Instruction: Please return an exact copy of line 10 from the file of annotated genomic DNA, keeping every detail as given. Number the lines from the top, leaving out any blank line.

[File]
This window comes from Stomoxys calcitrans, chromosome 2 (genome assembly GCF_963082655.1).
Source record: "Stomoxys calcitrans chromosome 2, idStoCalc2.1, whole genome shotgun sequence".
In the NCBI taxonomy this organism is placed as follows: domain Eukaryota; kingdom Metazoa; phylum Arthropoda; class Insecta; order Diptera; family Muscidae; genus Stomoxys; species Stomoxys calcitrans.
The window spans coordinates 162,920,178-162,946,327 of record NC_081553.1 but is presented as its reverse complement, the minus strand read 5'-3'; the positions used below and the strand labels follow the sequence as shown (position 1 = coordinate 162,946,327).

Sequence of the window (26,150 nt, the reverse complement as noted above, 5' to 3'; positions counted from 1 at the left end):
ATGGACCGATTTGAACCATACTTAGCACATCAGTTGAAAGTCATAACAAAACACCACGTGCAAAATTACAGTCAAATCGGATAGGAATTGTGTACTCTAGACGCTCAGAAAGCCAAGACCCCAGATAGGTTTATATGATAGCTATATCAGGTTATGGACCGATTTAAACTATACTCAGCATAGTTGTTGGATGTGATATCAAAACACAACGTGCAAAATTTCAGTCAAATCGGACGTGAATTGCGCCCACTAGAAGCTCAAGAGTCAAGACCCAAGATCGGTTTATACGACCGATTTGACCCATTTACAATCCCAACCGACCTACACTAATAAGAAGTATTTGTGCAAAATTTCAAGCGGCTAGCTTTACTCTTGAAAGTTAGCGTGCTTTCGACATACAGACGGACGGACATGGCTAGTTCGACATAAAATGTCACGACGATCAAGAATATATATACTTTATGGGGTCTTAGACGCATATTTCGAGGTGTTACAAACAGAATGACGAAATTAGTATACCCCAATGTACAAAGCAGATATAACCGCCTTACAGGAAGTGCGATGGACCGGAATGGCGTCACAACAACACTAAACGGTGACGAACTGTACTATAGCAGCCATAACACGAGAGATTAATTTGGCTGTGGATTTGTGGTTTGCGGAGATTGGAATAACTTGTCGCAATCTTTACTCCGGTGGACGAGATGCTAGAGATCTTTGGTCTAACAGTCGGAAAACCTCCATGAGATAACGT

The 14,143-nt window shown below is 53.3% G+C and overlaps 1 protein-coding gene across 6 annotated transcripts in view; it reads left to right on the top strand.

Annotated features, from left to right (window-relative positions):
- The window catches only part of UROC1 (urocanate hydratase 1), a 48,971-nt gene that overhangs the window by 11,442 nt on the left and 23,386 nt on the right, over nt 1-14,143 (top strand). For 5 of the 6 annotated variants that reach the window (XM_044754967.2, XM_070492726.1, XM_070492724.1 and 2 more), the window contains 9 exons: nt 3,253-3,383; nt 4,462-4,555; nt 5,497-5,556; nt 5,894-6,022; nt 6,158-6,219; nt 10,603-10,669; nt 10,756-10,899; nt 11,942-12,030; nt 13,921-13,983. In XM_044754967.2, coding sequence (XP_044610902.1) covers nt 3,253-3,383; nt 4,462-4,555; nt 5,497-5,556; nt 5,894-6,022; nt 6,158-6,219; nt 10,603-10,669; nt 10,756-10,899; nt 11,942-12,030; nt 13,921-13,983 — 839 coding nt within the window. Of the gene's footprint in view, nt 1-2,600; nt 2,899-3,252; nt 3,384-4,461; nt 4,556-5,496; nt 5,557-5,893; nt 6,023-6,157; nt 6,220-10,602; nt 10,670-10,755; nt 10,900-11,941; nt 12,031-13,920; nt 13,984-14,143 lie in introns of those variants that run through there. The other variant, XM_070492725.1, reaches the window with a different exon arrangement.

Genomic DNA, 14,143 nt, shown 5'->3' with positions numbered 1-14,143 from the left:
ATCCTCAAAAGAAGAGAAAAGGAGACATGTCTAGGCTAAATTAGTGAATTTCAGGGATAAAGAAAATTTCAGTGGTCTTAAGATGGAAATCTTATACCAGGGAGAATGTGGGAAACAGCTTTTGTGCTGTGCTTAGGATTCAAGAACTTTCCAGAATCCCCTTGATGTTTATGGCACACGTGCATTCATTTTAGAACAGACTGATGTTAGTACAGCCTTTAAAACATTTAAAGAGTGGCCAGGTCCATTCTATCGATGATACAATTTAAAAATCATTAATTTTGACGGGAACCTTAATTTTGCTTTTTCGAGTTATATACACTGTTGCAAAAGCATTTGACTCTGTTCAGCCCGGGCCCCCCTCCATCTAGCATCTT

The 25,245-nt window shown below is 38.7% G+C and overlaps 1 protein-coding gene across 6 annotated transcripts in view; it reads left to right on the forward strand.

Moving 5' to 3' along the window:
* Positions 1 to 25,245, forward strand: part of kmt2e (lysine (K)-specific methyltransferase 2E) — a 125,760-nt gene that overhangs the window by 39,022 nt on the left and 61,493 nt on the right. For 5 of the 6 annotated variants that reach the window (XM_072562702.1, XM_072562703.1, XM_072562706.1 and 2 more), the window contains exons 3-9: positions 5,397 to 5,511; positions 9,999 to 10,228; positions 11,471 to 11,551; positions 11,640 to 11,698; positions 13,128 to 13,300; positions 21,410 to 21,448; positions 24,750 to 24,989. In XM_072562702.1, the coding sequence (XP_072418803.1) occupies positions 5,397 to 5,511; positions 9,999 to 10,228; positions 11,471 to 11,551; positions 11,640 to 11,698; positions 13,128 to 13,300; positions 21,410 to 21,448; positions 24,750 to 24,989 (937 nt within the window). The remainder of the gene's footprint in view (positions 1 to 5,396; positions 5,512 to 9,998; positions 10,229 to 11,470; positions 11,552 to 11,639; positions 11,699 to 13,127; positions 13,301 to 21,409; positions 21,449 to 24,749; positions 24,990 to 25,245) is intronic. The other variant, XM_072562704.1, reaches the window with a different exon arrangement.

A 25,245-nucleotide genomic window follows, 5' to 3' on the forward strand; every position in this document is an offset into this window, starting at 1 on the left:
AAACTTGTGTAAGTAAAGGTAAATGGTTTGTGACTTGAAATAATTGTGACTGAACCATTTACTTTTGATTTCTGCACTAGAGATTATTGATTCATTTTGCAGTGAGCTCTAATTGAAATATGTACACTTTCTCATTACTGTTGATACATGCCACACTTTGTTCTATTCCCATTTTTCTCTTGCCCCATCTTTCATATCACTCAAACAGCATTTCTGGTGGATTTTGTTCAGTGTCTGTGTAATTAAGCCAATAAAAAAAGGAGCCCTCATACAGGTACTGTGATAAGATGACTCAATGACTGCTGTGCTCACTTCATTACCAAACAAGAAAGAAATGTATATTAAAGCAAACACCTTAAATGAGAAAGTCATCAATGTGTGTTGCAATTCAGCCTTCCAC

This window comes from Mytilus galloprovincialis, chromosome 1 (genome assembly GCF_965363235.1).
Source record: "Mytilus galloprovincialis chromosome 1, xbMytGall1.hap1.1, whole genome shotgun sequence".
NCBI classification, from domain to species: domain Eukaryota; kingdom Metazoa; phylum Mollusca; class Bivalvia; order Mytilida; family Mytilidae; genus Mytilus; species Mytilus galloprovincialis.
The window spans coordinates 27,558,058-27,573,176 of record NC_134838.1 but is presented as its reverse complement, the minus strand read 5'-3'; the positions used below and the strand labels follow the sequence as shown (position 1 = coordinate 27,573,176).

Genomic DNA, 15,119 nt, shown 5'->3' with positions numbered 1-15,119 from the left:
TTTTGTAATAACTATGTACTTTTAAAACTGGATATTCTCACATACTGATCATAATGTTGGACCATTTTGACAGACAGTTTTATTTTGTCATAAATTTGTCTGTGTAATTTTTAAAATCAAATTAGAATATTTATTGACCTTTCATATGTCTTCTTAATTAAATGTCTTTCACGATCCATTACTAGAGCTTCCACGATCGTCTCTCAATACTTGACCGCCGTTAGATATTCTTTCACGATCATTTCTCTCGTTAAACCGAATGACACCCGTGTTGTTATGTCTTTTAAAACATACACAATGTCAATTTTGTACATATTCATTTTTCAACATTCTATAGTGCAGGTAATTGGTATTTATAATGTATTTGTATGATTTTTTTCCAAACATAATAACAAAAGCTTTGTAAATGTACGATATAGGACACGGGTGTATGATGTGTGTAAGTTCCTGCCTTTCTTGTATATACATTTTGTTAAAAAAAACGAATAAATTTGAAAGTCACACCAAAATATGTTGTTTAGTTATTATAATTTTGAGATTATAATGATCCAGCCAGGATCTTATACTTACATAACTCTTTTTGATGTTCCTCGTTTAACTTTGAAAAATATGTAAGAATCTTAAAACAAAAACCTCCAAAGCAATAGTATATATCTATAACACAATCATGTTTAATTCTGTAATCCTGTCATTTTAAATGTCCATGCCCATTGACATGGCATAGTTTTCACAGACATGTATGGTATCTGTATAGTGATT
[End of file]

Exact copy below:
Genomic DNA, 14,143 nt, shown 5'->3' with positions numbered 1-14,143 from the left: